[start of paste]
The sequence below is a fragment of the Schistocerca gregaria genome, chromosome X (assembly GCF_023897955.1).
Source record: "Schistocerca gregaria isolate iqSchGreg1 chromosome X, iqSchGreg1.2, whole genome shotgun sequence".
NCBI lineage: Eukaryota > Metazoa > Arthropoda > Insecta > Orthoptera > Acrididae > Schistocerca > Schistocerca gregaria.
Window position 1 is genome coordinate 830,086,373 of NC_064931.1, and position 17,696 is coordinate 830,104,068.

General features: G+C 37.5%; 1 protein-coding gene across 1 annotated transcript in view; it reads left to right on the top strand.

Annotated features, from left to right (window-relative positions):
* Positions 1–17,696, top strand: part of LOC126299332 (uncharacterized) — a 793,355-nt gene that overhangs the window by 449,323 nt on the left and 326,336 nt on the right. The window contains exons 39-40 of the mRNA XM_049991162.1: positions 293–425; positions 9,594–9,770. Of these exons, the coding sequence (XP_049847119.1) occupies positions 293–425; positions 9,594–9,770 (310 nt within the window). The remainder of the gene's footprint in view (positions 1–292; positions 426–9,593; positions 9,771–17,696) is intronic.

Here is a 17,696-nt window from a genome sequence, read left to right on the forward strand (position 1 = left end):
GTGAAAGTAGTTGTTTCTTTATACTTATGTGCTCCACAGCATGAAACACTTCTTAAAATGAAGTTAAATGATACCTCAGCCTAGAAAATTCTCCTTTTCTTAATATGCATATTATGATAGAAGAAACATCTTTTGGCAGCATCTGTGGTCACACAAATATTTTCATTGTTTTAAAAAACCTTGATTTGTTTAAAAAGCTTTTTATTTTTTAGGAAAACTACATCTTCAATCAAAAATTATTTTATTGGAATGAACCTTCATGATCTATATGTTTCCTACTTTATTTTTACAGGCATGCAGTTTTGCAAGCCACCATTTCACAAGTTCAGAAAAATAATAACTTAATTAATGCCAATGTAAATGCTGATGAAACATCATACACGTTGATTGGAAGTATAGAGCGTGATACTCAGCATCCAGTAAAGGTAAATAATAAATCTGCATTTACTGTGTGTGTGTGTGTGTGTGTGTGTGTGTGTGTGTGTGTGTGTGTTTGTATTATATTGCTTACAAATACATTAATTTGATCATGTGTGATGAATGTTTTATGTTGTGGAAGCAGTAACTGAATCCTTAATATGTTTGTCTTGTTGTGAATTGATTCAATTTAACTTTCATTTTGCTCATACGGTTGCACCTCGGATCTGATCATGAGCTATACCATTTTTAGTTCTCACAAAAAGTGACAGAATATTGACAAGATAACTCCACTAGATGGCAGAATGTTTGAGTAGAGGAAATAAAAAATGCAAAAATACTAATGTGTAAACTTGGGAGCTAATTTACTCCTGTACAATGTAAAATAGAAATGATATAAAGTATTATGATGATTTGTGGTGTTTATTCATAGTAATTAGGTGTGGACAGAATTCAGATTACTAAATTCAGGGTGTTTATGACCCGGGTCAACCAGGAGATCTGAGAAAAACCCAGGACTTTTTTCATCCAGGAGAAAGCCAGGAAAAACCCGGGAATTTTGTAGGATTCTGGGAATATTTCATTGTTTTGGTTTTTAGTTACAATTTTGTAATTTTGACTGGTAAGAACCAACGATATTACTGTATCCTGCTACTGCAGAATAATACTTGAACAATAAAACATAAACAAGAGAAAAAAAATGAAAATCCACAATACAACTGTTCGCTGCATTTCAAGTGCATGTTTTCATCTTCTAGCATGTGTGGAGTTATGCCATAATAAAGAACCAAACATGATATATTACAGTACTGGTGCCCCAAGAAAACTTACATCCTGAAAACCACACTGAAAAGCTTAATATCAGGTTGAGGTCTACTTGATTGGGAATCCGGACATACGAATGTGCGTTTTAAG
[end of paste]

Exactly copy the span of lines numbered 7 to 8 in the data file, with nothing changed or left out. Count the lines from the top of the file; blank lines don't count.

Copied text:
* Positions 1–17,696, top strand: part of LOC126299332 (uncharacterized) — a 793,355-nt gene that overhangs the window by 449,323 nt on the left and 326,336 nt on the right. The window contains exons 39-40 of the mRNA XM_049991162.1: positions 293–425; positions 9,594–9,770. Of these exons, the coding sequence (XP_049847119.1) occupies positions 293–425; positions 9,594–9,770 (310 nt within the window). The remainder of the gene's footprint in view (positions 1–292; positions 426–9,593; positions 9,771–17,696) is intronic.

Here is a 17,696-nt window from a genome sequence, read left to right on the forward strand (position 1 = left end):